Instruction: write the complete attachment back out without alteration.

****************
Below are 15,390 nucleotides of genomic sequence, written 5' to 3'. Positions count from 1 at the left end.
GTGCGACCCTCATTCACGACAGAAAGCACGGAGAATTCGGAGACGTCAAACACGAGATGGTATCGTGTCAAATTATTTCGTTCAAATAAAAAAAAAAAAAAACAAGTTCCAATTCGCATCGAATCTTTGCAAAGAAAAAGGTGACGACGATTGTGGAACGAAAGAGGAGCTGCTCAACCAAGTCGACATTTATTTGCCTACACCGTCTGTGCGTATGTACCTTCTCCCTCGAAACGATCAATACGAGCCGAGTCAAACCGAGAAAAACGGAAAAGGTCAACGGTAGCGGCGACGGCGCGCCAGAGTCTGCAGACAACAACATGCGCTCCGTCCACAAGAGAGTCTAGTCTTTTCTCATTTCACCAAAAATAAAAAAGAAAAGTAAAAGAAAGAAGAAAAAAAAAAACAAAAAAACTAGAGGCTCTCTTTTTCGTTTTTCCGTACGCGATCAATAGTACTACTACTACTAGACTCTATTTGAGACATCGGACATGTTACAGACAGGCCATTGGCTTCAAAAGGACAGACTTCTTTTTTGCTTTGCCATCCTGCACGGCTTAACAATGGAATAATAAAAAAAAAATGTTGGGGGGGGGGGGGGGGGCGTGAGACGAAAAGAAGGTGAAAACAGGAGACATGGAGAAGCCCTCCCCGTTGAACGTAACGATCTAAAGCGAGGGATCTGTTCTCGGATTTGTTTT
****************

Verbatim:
Below are 15,390 nucleotides of genomic sequence, written 5' to 3'. Positions count from 1 at the left end.
GTGCGACCCTCATTCACGACAGAAAGCACGGAGAATTCGGAGACGTCAAACACGAGATGGTATCGTGTCAAATTATTTCGTTCAAATAAAAAAAAAAAAAAACAAGTTCCAATTCGCATCGAATCTTTGCAAAGAAAAAGGTGACGACGATTGTGGAACGAAAGAGGAGCTGCTCAACCAAGTCGACATTTATTTGCCTACACCGTCTGTGCGTATGTACCTTCTCCCTCGAAACGATCAATACGAGCCGAGTCAAACCGAGAAAAACGGAAAAGGTCAACGGTAGCGGCGACGGCGCGCCAGAGTCTGCAGACAACAACATGCGCTCCGTCCACAAGAGAGTCTAGTCTTTTCTCATTTCACCAAAAATAAAAAAGAAAAGTAAAAGAAAGAAGAAAAAAAAAAACAAAAAAACTAGAGGCTCTCTTTTTCGTTTTTCCGTACGCGATCAATAGTACTACTACTACTAGACTCTATTTGAGACATCGGACATGTTACAGACAGGCCATTGGCTTCAAAAGGACAGACTTCTTTTTTGCTTTGCCATCCTGCACGGCTTAACAATGGAATAATAAAAAAAAAATGTTGGGGGGGGGGGGGGGGGCGTGAGACGAAAAGAAGGTGAAAACAGGAGACATGGAGAAGCCCTCCCCGTTGAACGTAACGATCTAAAGCGAGGGATCTGTTCTCGGATTTGTTTT